Query regarding brigade composition – War of Spanish Succession
July 9, 2021 at 3:25 pm #185856
I recently got my hand on quite a few of War of the Spanish Succession miniatures and have been dividing them into units. I never really had a chance to play Black Powder, but do have the 2nd Edition rule book (and “Last Argument of Kings”) and was now wondering what would be a decent split into brigades once I get a chance to play. I am looking for a mix of survivability and “close enough”-historicality (is that even a word?)
I have the following lying around:
6 unit of regular infantry, 2 units of grenadiers/guards, 1 small unit of grenadiers/guards.
3 units of Horse, 1 unit of cuirassiers, 1 small unit of “Croats”
3 units of 8pounders, 2 units of 12 pounders
2 units of dragoons (at 24 models each, so counting as large on horse and standard on foot)
I was thinking of setting them up like that:
Brigade 1: 2 Line, 1 Guard, 1 8pdr
Brigade 2: 2 Line, 1 Guard, 1 8pdr
Brigade 3: 2 Line, 1 small guard, 1 8pdr
Brigade 4: 3 Horse, 1 Cuirassier
Brigade 5: 2 Dragoons (large), 1 Croats (small)
Brigade 6: 2 12pdrs
Does that sound okay or am I making any obvious mistakes?July 9, 2021 at 4:30 pm #185857Garry WillsParticipant
I don’t play that period but the thing that pops out to me is the artillery. My understanding is that the artillery can’t be moved once unlimbered, but needs an order to change front, so you may need them in separate brigades with a specific commander. Odd number of units per brigade is pretty conventional. Have you looked at historical OOBs? Maybe bigger less flexible brigades are more representative of the period.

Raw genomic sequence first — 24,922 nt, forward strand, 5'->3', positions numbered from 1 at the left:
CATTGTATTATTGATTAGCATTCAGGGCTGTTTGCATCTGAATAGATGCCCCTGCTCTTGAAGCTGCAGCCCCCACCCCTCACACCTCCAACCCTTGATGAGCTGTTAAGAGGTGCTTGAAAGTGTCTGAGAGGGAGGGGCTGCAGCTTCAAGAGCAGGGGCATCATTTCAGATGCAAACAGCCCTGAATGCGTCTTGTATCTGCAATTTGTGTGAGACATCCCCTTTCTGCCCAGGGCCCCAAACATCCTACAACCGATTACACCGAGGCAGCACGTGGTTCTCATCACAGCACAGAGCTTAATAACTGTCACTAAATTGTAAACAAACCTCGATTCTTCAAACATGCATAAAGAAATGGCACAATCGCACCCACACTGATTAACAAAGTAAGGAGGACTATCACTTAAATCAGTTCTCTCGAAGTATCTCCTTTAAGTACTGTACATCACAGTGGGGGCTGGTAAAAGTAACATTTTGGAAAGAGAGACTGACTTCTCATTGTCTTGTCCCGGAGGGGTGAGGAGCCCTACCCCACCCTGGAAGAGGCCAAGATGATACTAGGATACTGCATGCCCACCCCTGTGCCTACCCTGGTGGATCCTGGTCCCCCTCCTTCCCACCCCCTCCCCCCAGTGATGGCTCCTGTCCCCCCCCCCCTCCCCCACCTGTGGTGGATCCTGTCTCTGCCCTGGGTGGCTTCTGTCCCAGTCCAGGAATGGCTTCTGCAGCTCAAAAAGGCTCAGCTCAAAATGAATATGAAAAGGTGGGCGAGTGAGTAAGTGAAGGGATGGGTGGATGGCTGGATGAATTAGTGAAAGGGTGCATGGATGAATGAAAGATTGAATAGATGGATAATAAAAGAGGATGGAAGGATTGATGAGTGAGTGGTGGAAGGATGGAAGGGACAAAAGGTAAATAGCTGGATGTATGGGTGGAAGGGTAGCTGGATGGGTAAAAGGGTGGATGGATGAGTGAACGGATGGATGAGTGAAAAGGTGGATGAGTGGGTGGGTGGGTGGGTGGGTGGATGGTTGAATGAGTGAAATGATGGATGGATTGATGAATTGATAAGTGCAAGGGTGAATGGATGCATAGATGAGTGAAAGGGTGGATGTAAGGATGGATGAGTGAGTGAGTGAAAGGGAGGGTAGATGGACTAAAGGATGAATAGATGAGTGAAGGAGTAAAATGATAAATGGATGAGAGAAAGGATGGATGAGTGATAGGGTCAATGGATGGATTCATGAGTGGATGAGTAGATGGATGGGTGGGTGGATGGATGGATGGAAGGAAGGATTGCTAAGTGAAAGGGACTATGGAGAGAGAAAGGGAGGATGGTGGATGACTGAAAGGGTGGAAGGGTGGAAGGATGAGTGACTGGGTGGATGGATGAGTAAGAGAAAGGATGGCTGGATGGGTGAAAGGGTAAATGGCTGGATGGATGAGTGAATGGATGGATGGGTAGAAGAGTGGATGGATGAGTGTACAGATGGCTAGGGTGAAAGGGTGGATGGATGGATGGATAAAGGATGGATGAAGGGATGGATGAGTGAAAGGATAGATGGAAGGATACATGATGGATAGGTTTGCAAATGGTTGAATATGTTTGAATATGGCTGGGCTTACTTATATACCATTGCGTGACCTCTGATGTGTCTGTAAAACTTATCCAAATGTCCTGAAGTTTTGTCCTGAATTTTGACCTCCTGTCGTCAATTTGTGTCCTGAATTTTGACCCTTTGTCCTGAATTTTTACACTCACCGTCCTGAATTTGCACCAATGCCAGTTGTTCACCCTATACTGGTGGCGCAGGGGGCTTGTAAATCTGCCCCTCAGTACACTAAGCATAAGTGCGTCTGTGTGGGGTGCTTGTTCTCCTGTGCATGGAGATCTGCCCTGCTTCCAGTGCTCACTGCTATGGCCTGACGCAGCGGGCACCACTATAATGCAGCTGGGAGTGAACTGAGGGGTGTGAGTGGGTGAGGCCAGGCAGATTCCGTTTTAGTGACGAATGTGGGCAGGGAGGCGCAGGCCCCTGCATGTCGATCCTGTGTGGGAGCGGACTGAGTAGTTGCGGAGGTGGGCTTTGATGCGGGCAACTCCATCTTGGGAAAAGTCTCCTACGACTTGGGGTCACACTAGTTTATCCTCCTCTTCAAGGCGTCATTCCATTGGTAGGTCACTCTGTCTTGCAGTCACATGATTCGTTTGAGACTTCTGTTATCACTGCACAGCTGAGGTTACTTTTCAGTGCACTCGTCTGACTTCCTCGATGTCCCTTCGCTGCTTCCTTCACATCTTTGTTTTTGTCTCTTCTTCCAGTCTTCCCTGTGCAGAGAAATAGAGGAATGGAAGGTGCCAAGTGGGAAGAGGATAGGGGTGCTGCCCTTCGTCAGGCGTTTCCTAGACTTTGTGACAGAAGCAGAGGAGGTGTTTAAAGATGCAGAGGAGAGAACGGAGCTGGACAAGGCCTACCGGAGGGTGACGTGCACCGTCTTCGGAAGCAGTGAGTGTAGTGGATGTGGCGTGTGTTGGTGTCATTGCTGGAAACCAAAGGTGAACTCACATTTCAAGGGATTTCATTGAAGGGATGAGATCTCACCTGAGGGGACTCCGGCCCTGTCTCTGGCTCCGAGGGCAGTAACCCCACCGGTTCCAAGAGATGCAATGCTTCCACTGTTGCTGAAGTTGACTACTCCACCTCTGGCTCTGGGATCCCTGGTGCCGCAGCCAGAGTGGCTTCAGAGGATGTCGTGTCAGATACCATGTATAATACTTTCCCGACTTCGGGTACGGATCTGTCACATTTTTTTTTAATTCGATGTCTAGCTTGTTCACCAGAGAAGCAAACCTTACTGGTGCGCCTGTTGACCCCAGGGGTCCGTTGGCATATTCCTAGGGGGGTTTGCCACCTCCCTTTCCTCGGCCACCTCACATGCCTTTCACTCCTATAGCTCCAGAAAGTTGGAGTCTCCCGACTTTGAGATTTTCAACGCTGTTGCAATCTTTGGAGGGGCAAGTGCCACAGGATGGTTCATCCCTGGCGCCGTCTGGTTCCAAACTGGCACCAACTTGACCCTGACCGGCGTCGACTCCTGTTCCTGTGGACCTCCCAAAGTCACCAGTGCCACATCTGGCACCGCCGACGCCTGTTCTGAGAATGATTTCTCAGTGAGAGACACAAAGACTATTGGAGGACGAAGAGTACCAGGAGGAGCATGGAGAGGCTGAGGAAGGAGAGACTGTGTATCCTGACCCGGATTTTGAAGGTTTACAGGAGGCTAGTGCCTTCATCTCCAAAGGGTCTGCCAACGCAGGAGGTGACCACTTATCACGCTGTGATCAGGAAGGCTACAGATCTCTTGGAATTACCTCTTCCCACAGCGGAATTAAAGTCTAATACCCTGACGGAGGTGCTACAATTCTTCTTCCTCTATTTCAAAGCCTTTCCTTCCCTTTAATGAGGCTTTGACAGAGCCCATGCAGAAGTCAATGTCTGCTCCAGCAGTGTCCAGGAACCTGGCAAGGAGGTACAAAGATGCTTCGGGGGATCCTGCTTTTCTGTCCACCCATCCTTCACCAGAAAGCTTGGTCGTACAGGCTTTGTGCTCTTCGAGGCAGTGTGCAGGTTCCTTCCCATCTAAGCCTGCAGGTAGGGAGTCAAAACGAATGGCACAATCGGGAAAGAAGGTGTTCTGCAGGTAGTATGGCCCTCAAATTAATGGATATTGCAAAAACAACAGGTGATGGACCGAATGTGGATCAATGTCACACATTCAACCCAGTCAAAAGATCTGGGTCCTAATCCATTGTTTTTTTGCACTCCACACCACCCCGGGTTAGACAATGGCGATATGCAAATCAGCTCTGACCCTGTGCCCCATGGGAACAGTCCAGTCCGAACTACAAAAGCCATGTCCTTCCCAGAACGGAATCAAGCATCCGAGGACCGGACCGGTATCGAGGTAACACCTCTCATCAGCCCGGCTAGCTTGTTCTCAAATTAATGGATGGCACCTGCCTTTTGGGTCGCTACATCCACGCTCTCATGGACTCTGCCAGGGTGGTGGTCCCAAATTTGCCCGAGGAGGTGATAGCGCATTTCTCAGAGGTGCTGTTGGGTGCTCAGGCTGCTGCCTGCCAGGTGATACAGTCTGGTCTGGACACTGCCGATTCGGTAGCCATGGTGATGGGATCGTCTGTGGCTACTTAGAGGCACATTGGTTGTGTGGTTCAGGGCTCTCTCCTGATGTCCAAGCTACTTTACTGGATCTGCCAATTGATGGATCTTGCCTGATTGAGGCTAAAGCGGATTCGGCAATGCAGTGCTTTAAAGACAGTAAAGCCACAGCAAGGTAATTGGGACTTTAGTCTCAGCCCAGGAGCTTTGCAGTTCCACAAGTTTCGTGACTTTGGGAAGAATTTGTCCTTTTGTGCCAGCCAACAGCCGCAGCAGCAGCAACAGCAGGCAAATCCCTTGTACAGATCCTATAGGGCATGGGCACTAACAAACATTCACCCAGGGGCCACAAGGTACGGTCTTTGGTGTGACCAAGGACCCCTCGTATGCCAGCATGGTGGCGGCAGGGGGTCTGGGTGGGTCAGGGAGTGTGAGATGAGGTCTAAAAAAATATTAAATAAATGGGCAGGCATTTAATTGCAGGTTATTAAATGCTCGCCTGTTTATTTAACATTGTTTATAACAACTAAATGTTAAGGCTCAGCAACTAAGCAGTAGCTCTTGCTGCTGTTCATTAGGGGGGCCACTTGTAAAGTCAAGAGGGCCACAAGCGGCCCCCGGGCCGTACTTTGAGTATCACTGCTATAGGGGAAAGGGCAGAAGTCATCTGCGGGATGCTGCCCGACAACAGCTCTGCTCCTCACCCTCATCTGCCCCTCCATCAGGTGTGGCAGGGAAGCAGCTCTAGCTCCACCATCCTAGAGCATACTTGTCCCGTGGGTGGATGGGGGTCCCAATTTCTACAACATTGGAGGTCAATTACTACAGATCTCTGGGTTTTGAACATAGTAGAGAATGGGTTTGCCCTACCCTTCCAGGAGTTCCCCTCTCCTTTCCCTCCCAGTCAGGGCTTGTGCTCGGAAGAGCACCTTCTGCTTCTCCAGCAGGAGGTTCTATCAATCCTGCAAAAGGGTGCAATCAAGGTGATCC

GarryJuly 9, 2021 at 5:04 pm #185859
Thanks for the answer.
Yeah, the artillery is immobile, so I might put them all in a single brigade (totally forgot about that …)
Regarding larger brigades: I had a look at the Ramillies OOB, which is one of the reasons I didn’t mix cavalry and infantry in one brigade and kept the dragoons separate.
The infantry brigades on the French sides seemed to be between 2 and 9 bataillions (with 3 to 4-ish seeming to be the average), the Allied brigades seemed to be a bit bigger on average … I am one unit short, otherwise I might set up 2 brigades of 5 (since odd-numbered brigades seem to be the way to go). Or I just drop the small grenadier unit and go with a brigade of 4 and one of 5.
Decisions, decisions …July 9, 2021 at 5:42 pm #185860MikeParticipant
Artillery was general divided into two categories… artillery of the “park” or reserve and small battalion guns for direct support. This approach remained the practice until artillery became lighter and more maneuverable and so larger caliber guns could be deployed in a more direct support role.
Brigades were first introduced as a tactical unit in the Thirty Years War. There purpose was to add a layer of command in order to support more elegant maneuvering. Not very formal in nature, a brigade’s composition could change regularly and include whatever was necessary for the mission it was assigned. I think you are overthinking it… instead the scenario should dictate the brigade structure…July 9, 2021 at 6:25 pm #185861
Overthinking is what I do. 🙂 And the “informal” nature of brigades back in those days is also something I am aware of (although I seem to remember that France made it more permanent under Turenne … but it is not really my time period, I just like the uniforms :D).
However, since I will hardly ever find someone in my area to play historical games with (and even fewer for that specific time period) I will most likely be playing “bring all you got” games and for that I’m looking for inspiration.
Alternatively, I’d also be happy for recommendations for a fair split of the units I have to get one of those few historical players around away from all those ugly drab WW2 units into something a bit more … coulourful and gentlemanly. 🙂
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